Alberta Wetlands: A Law and Policy Guide, Second Edition
by Arlene J. Kwasniak. 2016.
339 pp. ISBN 978-0-919269-53-8. $35.00 (softcover)
Wetlands are among the most valuable natural systems on earth. They store and release surface water, re-charge groundwater, and aid in flood control. They reduce sedimentation and purify water, help control erosion, and sequester carbon. They can be hotbeds of biological diversity and serve as important habitat for waterfowl, shorebirds, and other animals. They provide vast ecological goods and services and have aesthetic, economic, heritage, recreational, and intrinsic values. Notwithstanding the significant values, functions, and services of wetlands, it was not until the middle/latter 20th century that the need for wetland protection and conservation was visibly recognized. Even though efforts are now universally made to protect and conserve them, losses continue.
Laws and policies have a powerful and definitive role to play in whether a wetland is protected, impacted, restored, or lost. Alberta Wetlands: A Law and Policy Guide, Second Edition (Guide) provides macroscopic to microscopic descriptions and explanations of many of the major threads in the tangled web of laws and policies the implementation of which can impact wetlands for better or worse. It looks not only at laws and policies that directly apply to wetland impacts, such as wetland drainage laws, or wetland conservation policies, but also at the myriad of regulatory and other legal influences that more indirectly influence and determine the fate of wetlands. These include legal rules and frameworks concerning common law, property rights, energy resource exploration and development, residential, commercial and industrial development, and those relating to dispositions on and use of public land, including for agricultural and forestry operations. It also looks at legal approaches to protect, restore, and recognize wetlands and their values, including government designation, environmental assessment, international recognition, land use planning, economic instruments, development restrictions, and wildlife laws. The Guide attempts to put the legal concepts and rules within a context so that they will be understandable to readers from a variety of backgrounds. For example, the Guide provides information on our Constitution and on which levels of government have the right to legislate areas of law that could impact wetlands, as well as on the various sources of laws and legal directives and the ways they can relate to wetlands.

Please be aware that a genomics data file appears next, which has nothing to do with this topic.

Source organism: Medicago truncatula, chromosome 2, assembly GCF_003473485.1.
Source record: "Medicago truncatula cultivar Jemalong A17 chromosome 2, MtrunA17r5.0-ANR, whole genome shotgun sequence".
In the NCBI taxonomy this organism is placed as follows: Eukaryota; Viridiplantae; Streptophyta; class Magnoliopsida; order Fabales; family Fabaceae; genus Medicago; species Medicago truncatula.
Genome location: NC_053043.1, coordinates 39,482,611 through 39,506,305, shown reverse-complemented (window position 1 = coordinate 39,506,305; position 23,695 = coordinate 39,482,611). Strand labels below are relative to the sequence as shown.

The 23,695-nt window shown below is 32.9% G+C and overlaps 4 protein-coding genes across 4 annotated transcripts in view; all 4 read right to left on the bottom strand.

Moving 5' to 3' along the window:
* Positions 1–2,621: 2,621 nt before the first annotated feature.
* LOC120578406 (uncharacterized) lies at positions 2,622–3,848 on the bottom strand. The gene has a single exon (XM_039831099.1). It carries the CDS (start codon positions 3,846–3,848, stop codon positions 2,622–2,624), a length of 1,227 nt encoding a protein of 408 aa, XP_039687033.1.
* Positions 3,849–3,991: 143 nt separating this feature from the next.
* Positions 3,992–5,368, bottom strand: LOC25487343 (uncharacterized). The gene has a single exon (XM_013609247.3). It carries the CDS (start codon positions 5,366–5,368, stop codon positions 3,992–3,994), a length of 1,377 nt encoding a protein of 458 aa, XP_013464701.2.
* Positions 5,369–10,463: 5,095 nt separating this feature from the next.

The Guide contains eight primers that offer general instruction on areas of law or jurisdiction, sixteen chapters on particular areas of law that can impact wetlands, a chart identifying and describing tools for municipalities and others that could be used to protect wetlands and prevent or address impacts on them, and a detailed bibliography. This is the Second Edition of the Guide, current to February 2016. The first Edition, published in 2001, is significantly out of date primarily owing to substantial legislative and policy changes and to shifts in government, industry, and community approaches towards wetland conservation. The Second Edition is fundamentally a new work that updates, revises, rewrites, and adds extensive material to the First Edition.